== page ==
11/06/13 - posted by Frank Dunnigan
Candis—you are so right! This is just another sign of how drastically San Francisco has changed in the last couple of decades. All the early philanthropists—Steinhart, Fleishhacker, deYoung, Spreckels, and countless others—made sure that the public could enjoy what they had donated, free of charge. Most of them are probably rolling over in their graves today.

A couple of recent Chronicle articles also reinforce the new financial realities of City life today: $3,000 per month in rent for an average 1BR/1BA apartment, plus sales prices for single-family homes that are seldom below $750,000 in the Richmond and Sunset Districts, and sometimes surpassing $1 million for a 2BR/1BA house.

In 1976, my first 1BR/1BA apartment in Parkmerced cost $210 per month (about 25% of my monthly salary at the time—a standard amount). Several years later, I was able to buy a modest 2BR/1BA Sunset District house for about 5 times my $18,000 annual income. Using those same percentages today, I would have to be making $12,000 per month ($144,000 per year) to afford the $3,000 average 1BR/1BA apartment, or $150,000 per year (presuming I had a six-figure cash down payment handy) to afford a $750,000 “starter” home. And property taxes on a newly purchased $750,000 home come to nearly $9,000 a year, over and above utilities, insurance, maintenance, etc.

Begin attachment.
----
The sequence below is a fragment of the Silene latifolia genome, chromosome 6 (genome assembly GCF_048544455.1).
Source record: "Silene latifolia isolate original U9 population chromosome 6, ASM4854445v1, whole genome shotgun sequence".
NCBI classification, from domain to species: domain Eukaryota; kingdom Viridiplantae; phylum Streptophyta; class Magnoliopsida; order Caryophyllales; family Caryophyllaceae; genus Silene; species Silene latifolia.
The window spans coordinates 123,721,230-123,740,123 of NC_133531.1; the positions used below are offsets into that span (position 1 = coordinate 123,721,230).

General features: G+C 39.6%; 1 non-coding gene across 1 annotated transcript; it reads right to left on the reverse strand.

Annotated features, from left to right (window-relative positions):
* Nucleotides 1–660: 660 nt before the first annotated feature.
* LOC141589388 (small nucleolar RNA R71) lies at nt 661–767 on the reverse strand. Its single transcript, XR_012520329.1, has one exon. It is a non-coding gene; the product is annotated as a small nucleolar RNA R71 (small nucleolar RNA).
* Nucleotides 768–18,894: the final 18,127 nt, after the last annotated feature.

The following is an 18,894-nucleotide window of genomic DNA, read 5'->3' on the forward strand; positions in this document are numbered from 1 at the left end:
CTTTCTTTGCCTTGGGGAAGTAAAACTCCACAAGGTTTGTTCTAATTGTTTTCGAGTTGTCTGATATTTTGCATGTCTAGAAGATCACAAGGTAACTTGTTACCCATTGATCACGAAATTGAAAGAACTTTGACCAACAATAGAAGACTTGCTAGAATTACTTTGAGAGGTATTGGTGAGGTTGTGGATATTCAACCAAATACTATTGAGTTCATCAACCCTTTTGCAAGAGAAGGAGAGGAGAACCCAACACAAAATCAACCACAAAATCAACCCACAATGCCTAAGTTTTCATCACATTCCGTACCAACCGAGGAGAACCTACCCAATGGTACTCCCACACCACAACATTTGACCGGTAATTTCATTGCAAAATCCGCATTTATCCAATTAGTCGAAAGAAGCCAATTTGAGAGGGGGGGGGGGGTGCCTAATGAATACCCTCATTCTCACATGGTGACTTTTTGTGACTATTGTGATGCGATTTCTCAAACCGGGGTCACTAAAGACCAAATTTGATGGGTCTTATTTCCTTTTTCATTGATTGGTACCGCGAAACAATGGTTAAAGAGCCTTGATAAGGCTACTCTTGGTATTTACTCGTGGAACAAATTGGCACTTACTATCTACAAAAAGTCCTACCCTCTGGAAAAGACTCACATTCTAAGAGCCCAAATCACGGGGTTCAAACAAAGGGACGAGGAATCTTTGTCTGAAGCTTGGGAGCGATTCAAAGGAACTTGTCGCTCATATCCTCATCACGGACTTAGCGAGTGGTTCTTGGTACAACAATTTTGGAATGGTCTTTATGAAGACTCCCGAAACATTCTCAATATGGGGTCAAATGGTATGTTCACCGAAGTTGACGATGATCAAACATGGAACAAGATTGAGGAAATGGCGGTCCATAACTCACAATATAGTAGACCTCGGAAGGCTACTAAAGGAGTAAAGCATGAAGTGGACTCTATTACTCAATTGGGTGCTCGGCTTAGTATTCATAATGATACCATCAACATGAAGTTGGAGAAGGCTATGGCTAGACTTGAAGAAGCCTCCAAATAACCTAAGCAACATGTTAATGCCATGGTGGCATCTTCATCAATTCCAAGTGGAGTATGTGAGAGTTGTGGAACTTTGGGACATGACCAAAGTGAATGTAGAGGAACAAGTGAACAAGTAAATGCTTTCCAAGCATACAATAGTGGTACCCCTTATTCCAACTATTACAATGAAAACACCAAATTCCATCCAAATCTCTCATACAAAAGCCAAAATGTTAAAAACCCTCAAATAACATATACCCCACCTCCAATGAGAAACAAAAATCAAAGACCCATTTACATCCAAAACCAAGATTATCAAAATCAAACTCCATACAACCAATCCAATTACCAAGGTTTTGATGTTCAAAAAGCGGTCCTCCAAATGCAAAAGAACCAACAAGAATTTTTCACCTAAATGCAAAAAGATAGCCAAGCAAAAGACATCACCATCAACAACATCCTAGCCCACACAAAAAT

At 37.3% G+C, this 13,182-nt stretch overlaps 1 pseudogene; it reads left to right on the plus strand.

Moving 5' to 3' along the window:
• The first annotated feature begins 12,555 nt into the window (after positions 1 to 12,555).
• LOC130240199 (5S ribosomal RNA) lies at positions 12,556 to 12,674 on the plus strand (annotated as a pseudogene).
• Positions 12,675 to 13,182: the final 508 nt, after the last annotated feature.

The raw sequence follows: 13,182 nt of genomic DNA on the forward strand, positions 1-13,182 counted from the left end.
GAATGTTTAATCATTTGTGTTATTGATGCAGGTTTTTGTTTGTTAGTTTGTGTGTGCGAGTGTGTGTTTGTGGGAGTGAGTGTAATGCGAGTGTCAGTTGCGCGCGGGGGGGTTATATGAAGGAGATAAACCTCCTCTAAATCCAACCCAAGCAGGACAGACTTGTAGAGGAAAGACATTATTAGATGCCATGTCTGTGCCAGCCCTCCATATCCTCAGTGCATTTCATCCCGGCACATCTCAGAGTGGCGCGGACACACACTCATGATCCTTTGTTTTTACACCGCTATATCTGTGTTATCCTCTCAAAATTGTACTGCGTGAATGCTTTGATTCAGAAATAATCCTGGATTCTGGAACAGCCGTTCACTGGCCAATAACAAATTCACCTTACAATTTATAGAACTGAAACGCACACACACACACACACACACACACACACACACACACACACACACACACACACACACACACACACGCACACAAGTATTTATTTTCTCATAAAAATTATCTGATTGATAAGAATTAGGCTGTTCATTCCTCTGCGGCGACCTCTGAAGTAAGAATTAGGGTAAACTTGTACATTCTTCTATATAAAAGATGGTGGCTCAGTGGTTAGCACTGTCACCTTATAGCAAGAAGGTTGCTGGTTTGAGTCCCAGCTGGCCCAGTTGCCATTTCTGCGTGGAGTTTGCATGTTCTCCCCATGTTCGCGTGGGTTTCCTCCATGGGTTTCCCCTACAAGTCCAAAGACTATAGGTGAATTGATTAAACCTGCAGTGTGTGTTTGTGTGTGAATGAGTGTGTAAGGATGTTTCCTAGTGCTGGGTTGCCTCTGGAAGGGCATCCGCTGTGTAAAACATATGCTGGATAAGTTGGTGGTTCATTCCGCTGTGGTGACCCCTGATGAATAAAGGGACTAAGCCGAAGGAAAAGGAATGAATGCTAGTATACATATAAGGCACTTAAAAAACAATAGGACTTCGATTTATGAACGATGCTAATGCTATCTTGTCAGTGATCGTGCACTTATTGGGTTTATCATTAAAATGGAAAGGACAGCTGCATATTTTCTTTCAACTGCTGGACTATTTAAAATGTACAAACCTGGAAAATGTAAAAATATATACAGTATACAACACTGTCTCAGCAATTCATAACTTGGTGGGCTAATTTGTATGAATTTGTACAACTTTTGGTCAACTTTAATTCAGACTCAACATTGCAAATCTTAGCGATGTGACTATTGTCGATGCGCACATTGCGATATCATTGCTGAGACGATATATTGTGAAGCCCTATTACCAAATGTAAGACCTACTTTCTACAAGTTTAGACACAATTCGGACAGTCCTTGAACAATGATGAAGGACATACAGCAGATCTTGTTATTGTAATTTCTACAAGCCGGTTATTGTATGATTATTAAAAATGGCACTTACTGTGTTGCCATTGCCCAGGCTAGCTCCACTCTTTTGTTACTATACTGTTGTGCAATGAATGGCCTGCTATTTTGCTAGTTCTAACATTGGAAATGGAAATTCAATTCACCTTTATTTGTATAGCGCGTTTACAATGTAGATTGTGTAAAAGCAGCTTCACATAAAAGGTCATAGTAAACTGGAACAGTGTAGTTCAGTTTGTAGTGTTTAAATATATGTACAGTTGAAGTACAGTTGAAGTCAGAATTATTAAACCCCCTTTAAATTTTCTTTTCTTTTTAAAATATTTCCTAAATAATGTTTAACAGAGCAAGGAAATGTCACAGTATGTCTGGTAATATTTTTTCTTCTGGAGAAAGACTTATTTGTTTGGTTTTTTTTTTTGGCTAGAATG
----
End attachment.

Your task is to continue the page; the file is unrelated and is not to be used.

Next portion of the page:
How do newcomers afford anything more than just housing?

Just this week, there was another Chron story about the growing trend of “micro-apartments” that are under 300 square feet (about the size of a college dorm room or a one-car garage space). The renter featured in that story was paying slightly under $2,000 a month, with no space for a sofa, desktop computer, or dining table. Her two bulging bookcases had to be left behind when she moved in, and she brought along only 8 books, while her minimalist kitchen contains 2 bowls and 2 plates. And if that’s not tight enough, the City has agreed to the construction of 375 units that are still smaller—220 square feet, less than 15 x 15—for the mid-Market area.

Seems like the City of today needs MORE, not fewer, free amenities for residents.
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